China admitted fears about increasing inflation, resulting from the strong stimuli program, and also cautioned that Beijing will not yield to foreign pressures to let the Yuan appreciate.
In a rare interview Chinese Primer Minister Wen Jibao told Xinhua there are growing inflationary expectations arising probably “from the too aggressive reply to the financial crisis. We could be paying the price of success”.
However Wen Jibaro rejected point blank foreign criticisms to China’s foreign exchange policy arguing that a stable Yuan has helped to stabilize the global economy and discarded any possibility of letting the Chinese currency appreciate.
“Keeping the value of the Yuan virtually stable has been our contribution to the international community at a time when all the main currencies of the world have lost value”, underlined the top Chinese official.
Economists are forecasting that China will tighten credit conditions in China but so far little has been done to reverse the policies with the main purpose of stimulating growth through generous bank credits and government expenditure.
Wen Jibao only repeated what has been the official line on the issue: “the government will not tolerate excesses”.
The Primer Minister said that the value of real estate is soaring “too fast” in some cities, an issue which demands a “close monitoring” from government.
Wen Jibao said that high prices can be addressed with a possible hike in interest rates and admitted that excessive bank loans at the beginning of this year “could backfire”.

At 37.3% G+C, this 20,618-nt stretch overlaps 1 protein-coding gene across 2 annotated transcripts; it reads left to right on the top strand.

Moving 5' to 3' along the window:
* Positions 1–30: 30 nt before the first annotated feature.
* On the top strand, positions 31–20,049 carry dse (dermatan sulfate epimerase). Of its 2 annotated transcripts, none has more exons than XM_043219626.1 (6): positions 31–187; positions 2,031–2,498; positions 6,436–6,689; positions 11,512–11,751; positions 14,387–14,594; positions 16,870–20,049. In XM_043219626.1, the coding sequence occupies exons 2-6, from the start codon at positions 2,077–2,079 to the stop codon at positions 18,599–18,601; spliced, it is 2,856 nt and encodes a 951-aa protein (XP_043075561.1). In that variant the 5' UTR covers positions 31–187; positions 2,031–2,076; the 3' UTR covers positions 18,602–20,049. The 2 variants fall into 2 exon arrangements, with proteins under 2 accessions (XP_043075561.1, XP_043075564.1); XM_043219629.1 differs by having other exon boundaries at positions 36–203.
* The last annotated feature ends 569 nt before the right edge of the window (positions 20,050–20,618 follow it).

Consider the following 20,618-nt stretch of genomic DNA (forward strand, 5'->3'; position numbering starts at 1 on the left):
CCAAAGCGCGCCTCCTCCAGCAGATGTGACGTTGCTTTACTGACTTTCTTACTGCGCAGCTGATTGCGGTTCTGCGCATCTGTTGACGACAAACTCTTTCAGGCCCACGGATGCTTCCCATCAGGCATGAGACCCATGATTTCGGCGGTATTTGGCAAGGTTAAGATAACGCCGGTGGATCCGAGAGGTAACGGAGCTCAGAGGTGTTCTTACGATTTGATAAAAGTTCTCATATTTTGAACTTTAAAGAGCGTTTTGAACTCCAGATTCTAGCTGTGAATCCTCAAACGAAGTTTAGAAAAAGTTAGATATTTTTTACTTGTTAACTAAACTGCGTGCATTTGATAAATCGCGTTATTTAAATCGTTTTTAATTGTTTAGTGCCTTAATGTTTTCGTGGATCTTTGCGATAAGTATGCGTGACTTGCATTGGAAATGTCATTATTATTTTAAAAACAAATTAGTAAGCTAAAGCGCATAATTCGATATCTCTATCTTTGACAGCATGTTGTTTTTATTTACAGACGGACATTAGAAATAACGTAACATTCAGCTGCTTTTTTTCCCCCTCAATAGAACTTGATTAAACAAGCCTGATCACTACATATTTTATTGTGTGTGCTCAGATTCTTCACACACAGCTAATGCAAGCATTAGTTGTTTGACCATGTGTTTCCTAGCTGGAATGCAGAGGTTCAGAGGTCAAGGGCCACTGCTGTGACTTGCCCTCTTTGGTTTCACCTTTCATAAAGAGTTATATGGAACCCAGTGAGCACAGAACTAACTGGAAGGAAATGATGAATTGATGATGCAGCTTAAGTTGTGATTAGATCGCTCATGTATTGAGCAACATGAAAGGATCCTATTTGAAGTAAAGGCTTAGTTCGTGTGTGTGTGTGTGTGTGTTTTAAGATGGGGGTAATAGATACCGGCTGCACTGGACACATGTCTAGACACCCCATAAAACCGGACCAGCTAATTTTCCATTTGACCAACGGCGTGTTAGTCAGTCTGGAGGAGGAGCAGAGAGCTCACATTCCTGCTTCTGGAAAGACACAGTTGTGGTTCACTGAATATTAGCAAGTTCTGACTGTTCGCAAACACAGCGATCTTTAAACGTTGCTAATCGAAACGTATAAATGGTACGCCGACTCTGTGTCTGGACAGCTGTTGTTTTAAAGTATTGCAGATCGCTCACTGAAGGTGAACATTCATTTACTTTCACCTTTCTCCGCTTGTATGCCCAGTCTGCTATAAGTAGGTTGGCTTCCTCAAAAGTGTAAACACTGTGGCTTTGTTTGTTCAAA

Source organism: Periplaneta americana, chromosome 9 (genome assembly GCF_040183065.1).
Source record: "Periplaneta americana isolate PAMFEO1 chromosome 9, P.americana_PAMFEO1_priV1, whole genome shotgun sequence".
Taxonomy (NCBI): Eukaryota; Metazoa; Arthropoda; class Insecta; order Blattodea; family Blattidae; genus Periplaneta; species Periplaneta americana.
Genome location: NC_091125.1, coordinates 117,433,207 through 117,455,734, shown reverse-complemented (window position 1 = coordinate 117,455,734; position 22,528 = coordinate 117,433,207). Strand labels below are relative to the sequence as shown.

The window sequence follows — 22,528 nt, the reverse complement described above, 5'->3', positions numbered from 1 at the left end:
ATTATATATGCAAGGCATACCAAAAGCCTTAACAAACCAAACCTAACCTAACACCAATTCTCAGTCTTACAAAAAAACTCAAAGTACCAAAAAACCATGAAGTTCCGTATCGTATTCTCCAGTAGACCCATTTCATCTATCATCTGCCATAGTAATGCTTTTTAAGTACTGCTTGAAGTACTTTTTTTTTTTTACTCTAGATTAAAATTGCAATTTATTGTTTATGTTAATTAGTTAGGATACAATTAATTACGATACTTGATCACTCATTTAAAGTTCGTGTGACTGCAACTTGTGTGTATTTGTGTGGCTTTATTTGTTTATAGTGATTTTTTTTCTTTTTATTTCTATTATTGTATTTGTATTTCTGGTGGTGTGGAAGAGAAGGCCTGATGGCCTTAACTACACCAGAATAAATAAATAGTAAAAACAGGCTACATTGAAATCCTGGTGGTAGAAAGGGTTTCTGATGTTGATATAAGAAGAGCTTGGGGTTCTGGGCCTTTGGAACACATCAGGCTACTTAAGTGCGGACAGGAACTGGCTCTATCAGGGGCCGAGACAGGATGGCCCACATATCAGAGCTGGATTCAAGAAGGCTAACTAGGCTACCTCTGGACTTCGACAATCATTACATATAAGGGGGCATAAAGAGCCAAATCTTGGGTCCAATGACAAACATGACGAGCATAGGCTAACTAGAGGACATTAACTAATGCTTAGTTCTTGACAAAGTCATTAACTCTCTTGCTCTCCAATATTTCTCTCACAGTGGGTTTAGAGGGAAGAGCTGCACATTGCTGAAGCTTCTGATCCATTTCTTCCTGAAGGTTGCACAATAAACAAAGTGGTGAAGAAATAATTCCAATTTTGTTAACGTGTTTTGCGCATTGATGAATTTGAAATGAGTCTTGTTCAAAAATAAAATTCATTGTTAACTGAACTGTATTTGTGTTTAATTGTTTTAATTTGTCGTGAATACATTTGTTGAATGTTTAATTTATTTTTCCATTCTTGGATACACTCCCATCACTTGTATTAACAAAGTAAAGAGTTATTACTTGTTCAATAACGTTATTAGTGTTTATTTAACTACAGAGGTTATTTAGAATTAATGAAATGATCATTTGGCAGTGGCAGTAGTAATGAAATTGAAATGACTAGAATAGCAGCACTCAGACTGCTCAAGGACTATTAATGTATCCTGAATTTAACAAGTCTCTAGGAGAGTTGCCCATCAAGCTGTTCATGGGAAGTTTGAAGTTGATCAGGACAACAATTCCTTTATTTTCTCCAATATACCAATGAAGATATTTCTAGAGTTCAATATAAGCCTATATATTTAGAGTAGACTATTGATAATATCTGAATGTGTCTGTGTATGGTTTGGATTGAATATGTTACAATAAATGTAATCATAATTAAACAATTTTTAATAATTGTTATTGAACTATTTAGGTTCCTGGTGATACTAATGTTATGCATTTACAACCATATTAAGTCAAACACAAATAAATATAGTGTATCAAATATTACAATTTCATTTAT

He added that the Chinese government was well aware of inflationary expectations which are reflected in higher prices for commodities and the monetary expansion.
“China currently is not facing inflation problems, but we must be prepared for such a possibility and keep consumer prices at a reasonable level”.
Nevertheless China experts affirm that Wen Jibao’s message does not mean Beijing will not let the Yuan appreciate, sometime next year forced by the sucess of its exports.
His statement must be interpreted as linked to international pressure: no yielding to outside demads.
But Wen Jibao is basically admitting that the reply from Beijing to the global crisis was possibly excessive in some areas, particularly bank loans.
“We must pay some price when facing such unexpected difficulties on dealing with such a huge crisis”, he reiterated. “It would be positive for our bank credit to be more balanced, better structured and at a smaller scale” pointing to the fact that the Chinese economy bounced back strongly in the second quarter.